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Call for ‘clear and equitable’ pay for nurses delivering NHS contracts

Call for ‘clear and equitable’ pay for nurses delivering NHS contracts

Fresh concern has been raised around the pay of nurses working in general practice after the government agreed to fund staff bonuses at eligible charities and social enterprises in England.

Chief executive of the Queen’s Nursing Institute (QNI) Dr Crystal Oldman told Nursing in Practice that it was ‘in the interests of the whole healthcare system’ for pay to be ‘clear and equitable’ for nurses delivering NHS contracts.

It was announced on Monday that the Department of Health and Social Care had agreed to provide funding to eligible non-NHS organisations to provide one-off payments to nurses and other health workers, following mounting pressure from the profession and health leaders.

However, concerns have remained that some nursing staff delivering NHS care will still miss out on the uplifts, which came as part of the latest NHS pay deal, because their contracts are not ‘dynamically linked’ to Agenda for Change.

The QNI had been among those campaigning for this funding from government since the issue was raised in the summer.

Dr Oldman said she was ‘relieved to hear that staff working for social enterprises and others delivering NHS services will now receive the pay award they are due’.

‘For many nurses working in the community it has added needlessly to their stress and uncertainty levels throughout this current challenging financial situation and the ongoing increases in the cost-of-living,’ she told Nursing in Practice.

However, she added: ‘The QNI remains concerned about the pay of nursing staff whose contract is not dynamically linked to Agenda for Change pay scales, and this includes nursing staff working in general practice.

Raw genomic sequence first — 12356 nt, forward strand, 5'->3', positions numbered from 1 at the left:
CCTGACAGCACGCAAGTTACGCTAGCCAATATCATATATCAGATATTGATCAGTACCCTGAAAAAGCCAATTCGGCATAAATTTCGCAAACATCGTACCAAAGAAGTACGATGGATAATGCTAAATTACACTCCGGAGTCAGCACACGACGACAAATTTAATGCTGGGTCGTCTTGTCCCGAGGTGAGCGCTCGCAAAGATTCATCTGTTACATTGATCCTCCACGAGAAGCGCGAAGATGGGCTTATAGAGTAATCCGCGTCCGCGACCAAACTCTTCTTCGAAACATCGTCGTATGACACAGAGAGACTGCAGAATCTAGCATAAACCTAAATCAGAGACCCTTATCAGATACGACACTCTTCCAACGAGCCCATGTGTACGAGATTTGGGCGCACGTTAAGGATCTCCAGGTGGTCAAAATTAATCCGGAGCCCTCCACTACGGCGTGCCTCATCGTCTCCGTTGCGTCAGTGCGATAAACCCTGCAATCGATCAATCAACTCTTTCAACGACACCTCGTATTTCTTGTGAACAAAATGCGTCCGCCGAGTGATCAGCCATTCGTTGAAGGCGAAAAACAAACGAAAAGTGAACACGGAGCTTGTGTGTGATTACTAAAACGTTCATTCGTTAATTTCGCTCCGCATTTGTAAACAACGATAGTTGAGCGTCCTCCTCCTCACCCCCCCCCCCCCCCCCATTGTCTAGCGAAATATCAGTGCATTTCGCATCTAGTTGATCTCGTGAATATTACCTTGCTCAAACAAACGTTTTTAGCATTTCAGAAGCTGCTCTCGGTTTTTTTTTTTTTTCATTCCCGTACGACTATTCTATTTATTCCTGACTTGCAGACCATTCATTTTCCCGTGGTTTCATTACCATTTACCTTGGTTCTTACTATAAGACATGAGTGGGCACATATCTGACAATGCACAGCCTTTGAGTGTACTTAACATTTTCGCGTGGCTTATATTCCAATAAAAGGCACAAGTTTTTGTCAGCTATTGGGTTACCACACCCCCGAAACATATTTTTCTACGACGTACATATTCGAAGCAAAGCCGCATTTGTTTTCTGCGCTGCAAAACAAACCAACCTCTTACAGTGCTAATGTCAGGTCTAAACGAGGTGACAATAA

‘People receiving care from nurses perceived to be working for the NHS expect them to be paid fairly and equally and it is in the interests of the whole healthcare system for nurses’ pay to be clear and equitable where they are delivering NHS contracts.’

The agreed Agenda for Change NHS pay deal, which followed a wave of nurse strikes, was made up of a 5% consolidated pay award for 2023/24, and two one-off non-consolidated awards on top of the 2022/23 pay award.

These one-off payments consisted of a non-consolidated award worth 2% percent, and a one-off NHS ‘backlog bonus’ to recognise the sustained pressure facing the NHS following the Covid-19 pandemic.

While most general practice staff are not aligned to Agenda for Change, this year the government promised a 6% uplift for practice staff in England, including nurses.

However, in recent weeks unions have sounded the alarm around the way this is funded and have warned that some practices will not receive enough additional funding to cover the full pay uplift for salaried staff, while others could get more than they need.

The Royal College of Nursing (RCN) has this month written a letter to the DHSC over the situation, warning thousands of nursing staff risk being denied the full 6% rise and calling on the government to provide additional funds if needed.

In addition, the RCN also joined forces with the BMA General Practitioners Committee as part of a pledge to ensure ‘fully funded fair terms’ for GPNs.

On Monday, RCN director of England Patricia Marquis used the government’s latest pay funding announcement to renew the college’s call for ‘nursing staff working in general practice to also be given their full pay uplift with the money similarly made directly available by central government’.

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